Hospital Dashboard Benefits are immense. Quality patient care is maximized by minimizing judgment components, permitting doctors to promptly direct plans of action based on up-to-date data and evidence. Studies have shown that there is a correlation between the use of dashboards and the quality of patient care. Workers need not to wait for a report that is often obsolete by the time it is delivered and doubt that proper analysis has been performed. Board members, who are charged with improving care, can see any aspect of hospital function on one screen. When they can visualize services that lag, those that excel, and trends backed by reliable, relevant data, they can act diligently to resolve issues.
Patients do not visit hospitals seeking subpar care, nor is that something that healthcare professionals wish to deliver. Yet upon visitation, you may unknowingly receive care that falls short. Setting reasons like patient attitude and general frustration aside, performance is often diminished due to the operation of the hospital itself. Inefficient management can have a large impact on care and while many hospitals are stuck with inefficient means to quantify the quality of care, a new tool has emerged to help bridge the gap between your care and the best care; the hospital dashboard.
While some larger hospitals have implemented dashboards, many other hospitals are stuck in a mire of data that directs treatment. On the micro-level, treatment information is compiled and quantified by analysts who try and sort out thousands of reports to create a database that workers can reference. When a clinician, board member, manager … virtually any employee needs specific information from the database, they submit a request to the analyst to create a report. Analysts bogged down with a constant influx of requests, often don’t have time to analyze the data, resulting in a late report of unanalyzed numbers on a spreadsheet that is a nightmare to disseminate. On the macro-level, hospital boards, which often shoulder sole-responsibility for improving care, can hardly make sense of reports to identify which services succeed and which falter. Because some board members do not possess a healthcare knowledge-base, it becomes virtually impossible to serve their primary function of hospital improvement. The system is painful for everyone involved from the analysts, to the workers, to the board members, and to ultimately… the patients.
The solution to this system is the hospital dashboard. A dashboard is a digital display of real-time data that can be accessed at any time and is organized into a customizable, user-friendly, visual interface that can be interpreted in seconds to inform evidence-based decisions. Dashboards can identify revenue leaks, measure patient volume, measure referrals, track resource consumption, and display virtually any variables of hospital function to direct improvement. Each user can customize their interface, preventing them from having to sift through irrelevant data. Information is instantaneous, accurate, and relevant.
Hospital dashboards have been implemented in larger hospital systems, but all hospitals have much to gain. Dashboards can help limited facilities deliver the same quality care as full-service facilities, bridging performance gaps when compared with large urban counterparts. They can especially help in directing improvement to hospitals that struggle to provide quality care.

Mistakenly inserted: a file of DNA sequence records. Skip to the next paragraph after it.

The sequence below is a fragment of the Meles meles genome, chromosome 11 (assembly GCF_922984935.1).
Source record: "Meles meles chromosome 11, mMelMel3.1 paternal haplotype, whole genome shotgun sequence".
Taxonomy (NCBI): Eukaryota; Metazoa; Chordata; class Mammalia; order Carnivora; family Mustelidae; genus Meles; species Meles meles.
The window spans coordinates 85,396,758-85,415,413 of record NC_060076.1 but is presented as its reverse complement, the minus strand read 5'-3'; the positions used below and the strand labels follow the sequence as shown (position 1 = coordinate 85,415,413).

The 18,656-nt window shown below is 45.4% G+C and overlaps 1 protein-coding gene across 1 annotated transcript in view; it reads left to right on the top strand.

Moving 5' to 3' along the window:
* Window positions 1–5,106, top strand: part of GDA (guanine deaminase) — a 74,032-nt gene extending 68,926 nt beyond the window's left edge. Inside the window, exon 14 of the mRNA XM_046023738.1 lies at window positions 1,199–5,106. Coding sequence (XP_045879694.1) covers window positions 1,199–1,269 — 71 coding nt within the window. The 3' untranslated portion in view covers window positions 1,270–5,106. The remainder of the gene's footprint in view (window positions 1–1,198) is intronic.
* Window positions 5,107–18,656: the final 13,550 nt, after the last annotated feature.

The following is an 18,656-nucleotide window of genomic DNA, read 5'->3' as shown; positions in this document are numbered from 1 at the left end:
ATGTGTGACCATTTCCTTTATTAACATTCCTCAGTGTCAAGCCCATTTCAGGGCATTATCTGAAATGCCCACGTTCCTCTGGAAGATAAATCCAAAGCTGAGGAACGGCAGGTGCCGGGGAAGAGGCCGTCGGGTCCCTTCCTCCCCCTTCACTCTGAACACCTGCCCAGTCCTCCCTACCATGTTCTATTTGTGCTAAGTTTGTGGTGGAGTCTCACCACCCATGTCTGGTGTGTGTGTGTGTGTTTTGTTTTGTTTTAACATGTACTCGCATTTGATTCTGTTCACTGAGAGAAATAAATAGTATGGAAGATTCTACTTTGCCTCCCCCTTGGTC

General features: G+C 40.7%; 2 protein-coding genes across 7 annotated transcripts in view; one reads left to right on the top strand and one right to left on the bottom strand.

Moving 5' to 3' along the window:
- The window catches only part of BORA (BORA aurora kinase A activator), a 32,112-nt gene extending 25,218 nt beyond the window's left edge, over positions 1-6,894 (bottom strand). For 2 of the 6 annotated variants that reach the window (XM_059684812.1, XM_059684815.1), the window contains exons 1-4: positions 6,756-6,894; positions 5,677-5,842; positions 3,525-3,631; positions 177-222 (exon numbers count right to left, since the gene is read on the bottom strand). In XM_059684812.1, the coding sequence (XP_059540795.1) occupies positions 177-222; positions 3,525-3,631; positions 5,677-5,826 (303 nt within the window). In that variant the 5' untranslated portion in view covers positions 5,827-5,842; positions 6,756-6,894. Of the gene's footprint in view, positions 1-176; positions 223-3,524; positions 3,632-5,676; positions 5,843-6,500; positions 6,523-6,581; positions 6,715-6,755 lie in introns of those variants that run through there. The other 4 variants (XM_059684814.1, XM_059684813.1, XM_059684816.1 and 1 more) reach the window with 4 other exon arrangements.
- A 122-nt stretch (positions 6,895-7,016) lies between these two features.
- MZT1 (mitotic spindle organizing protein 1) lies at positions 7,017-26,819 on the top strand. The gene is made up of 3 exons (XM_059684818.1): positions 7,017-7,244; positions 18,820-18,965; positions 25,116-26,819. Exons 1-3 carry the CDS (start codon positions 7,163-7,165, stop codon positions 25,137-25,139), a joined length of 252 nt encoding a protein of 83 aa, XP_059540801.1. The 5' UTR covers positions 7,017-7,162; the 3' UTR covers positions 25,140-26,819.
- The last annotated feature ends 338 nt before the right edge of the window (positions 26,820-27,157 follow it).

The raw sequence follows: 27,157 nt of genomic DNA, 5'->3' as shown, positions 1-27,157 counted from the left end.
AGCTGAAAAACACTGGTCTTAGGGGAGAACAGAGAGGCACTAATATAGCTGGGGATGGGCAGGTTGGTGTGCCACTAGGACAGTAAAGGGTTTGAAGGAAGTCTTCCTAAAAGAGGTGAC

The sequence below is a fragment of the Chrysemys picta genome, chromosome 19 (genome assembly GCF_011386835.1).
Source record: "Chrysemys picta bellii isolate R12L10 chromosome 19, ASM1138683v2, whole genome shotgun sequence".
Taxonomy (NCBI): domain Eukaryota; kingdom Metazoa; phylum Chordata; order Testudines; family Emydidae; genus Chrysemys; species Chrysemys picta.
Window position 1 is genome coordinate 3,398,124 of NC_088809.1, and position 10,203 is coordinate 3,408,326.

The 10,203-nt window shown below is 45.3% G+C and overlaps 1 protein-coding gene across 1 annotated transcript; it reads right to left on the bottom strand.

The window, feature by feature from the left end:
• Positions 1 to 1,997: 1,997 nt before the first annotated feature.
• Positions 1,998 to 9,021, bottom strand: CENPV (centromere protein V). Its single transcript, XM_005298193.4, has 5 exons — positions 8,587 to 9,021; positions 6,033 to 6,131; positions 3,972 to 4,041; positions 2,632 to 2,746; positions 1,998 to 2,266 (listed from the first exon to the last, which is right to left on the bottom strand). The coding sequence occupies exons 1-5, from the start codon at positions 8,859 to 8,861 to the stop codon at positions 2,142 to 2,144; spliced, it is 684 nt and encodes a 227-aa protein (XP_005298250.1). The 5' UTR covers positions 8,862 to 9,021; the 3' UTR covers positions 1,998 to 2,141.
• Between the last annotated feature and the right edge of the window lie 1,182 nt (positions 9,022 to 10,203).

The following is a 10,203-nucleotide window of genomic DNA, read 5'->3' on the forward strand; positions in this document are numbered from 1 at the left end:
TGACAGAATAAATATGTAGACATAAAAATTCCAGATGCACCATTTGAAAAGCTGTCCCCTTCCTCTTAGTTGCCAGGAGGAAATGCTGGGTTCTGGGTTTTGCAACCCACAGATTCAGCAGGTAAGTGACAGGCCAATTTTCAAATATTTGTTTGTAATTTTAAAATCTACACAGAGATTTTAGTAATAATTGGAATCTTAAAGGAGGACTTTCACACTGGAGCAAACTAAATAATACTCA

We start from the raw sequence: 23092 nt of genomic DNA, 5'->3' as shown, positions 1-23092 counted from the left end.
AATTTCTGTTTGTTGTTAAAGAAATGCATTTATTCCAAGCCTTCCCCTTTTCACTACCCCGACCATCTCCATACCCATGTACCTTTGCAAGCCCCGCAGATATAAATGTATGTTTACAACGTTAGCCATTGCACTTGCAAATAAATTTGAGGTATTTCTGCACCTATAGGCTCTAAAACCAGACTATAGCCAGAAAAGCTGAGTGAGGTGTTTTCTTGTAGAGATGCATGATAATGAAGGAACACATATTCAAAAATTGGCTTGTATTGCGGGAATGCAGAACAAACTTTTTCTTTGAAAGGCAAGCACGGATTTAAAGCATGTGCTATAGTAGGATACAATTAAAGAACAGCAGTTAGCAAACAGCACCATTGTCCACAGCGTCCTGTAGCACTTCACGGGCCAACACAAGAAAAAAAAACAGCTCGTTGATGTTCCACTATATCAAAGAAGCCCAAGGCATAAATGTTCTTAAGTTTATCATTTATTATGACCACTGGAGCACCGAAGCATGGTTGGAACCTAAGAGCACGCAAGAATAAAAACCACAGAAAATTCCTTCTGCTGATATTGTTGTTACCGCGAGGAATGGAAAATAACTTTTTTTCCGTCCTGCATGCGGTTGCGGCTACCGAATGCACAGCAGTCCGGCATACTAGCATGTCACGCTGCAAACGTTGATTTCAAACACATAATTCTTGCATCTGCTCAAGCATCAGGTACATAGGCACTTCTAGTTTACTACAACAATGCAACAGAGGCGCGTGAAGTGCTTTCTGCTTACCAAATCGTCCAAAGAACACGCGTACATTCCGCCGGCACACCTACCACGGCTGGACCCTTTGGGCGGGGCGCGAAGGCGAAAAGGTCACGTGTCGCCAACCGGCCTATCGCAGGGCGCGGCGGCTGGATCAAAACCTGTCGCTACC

The data mire that prevents hospitals from functioning optimally has a very easy solution: the hospital dashboard. It is easily accessible, easy to interpret, provides relevant, reliable data, and can be customized for each user to do a better job. The result of dashboard utilization is less stress for workers, analysts, board members, and patients with improved care and shorter hospital stays. And isn’t that what everyone wants?
It seems like every so often there is a report on the news or the Internet that talks about the condition of the healthcare system and all the problems that lie within. In the same vein, there is always constant talks in the healthcare industry about Accountable Care Organizations and the role they play in the healthcare industry. The government is always getting involved in order to make things better, and by doing so the government makes new regulations and requirements to be followed. And, it isn’t that the healthcare industry isn’t working to make sure patients receive great care, but sometimes it could be said that the hand doesn’t know what the foot is doing, thus nothing is working well together. To help propagate more continuity in healthcare, the concept of Accountable Care Organizations was established, but exactly what is an ACO?
It used to be that acquiring and holding onto knowledge was a way to guarantee job security. This isolation of data didn’t just carry in the habit when talking about people, but also when computer data was compartmentalized. The continuous growth and relevance of technology in the healthcare industry has made this increasingly difficult to do but this does not mean that data hoarding and its negative consequences are not still prevalent in the healthcare industry and even within healthcare industries. If one department or section of a company held more data, they were seen as more important and valuable within the system as a whole. For many businesses and industries, that isn’t too much of an issue but can create a divide that is difficult to overcome. Within the healthcare system, isolation of data is one of the last things that you want to have happened. It may seem a little strange that there should be an openness when it comes to sharing data, especially when wanting to keep some data private depending upon the person accessing the file.